The mentioning of time-sensitive online material also guarantees that this section will be quickly dated (e.g., the nature of Google books, Wikipedia, and the development of e-book technology). Moreover, professors who want to integrate a more robust history of interpretation into their course will need to supplement this volume. The authors do survey the major historical eras, but this treatment is brief (pp. 67-78) and designed to highlight the broad role of history, literature, and theology in these periods. A fuller account of the history of interpretation might have rounded out the “History” section of the book.

A related issue is the particularly prominent role that Köstenberger and Patterson give to historical background information as it relates to the interpretive task. Chapter two surveys the type of sources used in reconstructing the social/cultural world of the biblical events, and similar historical background material is highlighted throughout the volume. Because there is often a tendency among casual interpreters to overplay the importance of this type of information and to misapply its hermeneutical significance, a more developed discussion of the caution necessary in this area would have served readers well.

Köstenberger and Patterson seem to recognize this tendency as they occasionally sound this warning. For example, in their discussion of preaching wisdom literature, they mention that “importing foreign historical or background information is a mistake” (p. 767). They also briefly caution against the fallacy of appealing to “unknown or unlikely meanings or background material” (p. 635). However, there is only minimal discussion devoted to the way in which one might go about determining what exactly makes a given piece of background information “unknown or unlikely.” Because this hermeneutical issue is crucial and fraught with difficulties, professors will want to supplement these sections with another resource or at least further develop the brief “guidelines” Köstenberger and Patterson do provide (e.g., the abbreviated aside on p. 128).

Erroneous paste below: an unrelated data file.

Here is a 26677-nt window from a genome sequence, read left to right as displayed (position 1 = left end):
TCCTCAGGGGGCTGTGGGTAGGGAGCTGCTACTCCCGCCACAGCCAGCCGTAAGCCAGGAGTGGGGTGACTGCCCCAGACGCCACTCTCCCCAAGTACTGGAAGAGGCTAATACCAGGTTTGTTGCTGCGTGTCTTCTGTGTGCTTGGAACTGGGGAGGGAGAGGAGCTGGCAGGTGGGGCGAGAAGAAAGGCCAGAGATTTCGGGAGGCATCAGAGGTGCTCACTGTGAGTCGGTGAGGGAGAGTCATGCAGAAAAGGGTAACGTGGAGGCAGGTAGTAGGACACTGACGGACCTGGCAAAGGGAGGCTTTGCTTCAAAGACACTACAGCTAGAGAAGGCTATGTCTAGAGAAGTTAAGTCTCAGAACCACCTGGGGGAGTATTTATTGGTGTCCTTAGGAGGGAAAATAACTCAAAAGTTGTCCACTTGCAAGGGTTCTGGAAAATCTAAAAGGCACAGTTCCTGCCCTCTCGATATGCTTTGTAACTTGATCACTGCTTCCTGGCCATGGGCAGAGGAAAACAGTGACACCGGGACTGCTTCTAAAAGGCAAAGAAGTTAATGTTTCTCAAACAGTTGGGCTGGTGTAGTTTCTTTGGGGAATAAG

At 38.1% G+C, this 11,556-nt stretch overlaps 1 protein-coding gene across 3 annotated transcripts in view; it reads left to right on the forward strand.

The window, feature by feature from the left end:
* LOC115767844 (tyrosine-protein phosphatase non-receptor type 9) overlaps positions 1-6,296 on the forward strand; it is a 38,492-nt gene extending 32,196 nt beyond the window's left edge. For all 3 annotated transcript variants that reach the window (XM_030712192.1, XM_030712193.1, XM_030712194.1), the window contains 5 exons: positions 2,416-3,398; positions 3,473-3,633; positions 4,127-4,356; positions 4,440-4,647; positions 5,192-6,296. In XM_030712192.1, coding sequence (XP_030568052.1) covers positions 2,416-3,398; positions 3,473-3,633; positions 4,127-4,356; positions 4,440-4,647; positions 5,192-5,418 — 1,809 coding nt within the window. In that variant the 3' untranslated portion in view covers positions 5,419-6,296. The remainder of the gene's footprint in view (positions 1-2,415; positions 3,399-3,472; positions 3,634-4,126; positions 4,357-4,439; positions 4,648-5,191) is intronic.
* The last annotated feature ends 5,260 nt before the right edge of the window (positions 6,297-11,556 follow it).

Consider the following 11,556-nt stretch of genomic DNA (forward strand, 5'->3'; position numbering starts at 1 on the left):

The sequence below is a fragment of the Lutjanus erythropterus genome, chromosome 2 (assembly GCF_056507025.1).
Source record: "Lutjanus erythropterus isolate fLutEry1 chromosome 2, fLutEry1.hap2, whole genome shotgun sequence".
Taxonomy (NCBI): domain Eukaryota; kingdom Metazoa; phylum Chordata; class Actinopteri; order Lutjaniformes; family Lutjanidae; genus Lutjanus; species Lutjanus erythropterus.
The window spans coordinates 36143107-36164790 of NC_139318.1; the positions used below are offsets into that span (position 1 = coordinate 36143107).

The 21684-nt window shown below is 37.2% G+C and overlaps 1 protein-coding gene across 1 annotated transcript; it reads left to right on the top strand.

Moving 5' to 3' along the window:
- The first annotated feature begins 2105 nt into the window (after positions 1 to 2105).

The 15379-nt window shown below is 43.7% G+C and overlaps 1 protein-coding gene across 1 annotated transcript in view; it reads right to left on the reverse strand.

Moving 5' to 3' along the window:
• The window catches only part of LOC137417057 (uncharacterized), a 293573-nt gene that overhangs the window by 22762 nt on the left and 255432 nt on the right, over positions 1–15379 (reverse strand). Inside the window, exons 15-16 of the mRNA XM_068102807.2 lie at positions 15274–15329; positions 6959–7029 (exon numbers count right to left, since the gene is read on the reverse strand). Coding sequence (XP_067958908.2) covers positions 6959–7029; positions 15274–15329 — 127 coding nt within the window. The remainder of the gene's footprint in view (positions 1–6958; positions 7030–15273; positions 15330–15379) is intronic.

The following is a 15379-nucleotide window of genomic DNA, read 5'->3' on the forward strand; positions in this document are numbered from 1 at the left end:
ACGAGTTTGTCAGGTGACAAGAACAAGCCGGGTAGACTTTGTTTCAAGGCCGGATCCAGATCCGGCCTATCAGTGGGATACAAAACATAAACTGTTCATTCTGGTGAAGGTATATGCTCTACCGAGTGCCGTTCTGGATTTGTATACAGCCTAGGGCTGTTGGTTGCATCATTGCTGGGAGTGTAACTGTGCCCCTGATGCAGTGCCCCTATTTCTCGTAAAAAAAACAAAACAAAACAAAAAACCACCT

A final point about this new approach is that it is not a “new approach” at all, as Köstenberger and Patterson themselves acknowledge (pp. 23-25). The authors adumbrate the way their triad relates to the other popular “geometric figures” utilized in hermeneutical theory (the hermeneutical circle and the hermeneutical spiral). Because the approach is not totally novel, however, it is able to incorporate a large swath of scholarship from recent areas of research (e.g., canonical theology, literary studies, and discourse analysis) as well as the key hermeneutical insights of previous historical epochs (e.g., the Patristic and Reformation period).

The triangular image is also helpful in highlighting the dialectical tension that should exist between these three areas of interpretation. Moreover, the section on genre is particularly well developed and, alongside the chapters on canon and language, provides a thorough and thoughtful introduction to the textual contours of the biblical literature.

Fully integrated into this volume is an emphasis on “special hermeneutics” and the divine qualities of Scripture. This feature works well within a confessional approach to the Scriptures and will resonate with Evangelical readers. The authors seek to grapple with the textual, linguistic, and historical issues unavoidably impinging on the interpretive task while tightly holding on to a high view of the texts they are interpreting. This particular feature of Köstenberger and Patterson’s “invitation to hermeneutics” is one I hope many interpreters will accept.

See also,
  • Preview of Chapter One (PDF
  • Review also appears in Trinity Journal 34, no. 1 (Spring 2013): 123-25.
Book Review
May 10, 2013


Popular Posts

Why did Jesus have to heal the Blind Man Twice in Mark 8?

In Mark 8:22-26, Jesus encounters a blind man in Bethsaida. To heal the man, Je…

Dietrich Bonhoeffer and Historical Theology w/ Madison Grace

In this episode, I talk with my friend Dr. Madison Grace about Dietrich Bonhoef…

"The Gospel" as the Unifying Theme of Theology and the Rule of Faith for the Churches

Mike Bird ends his articulation and apology for the structure of his systematic…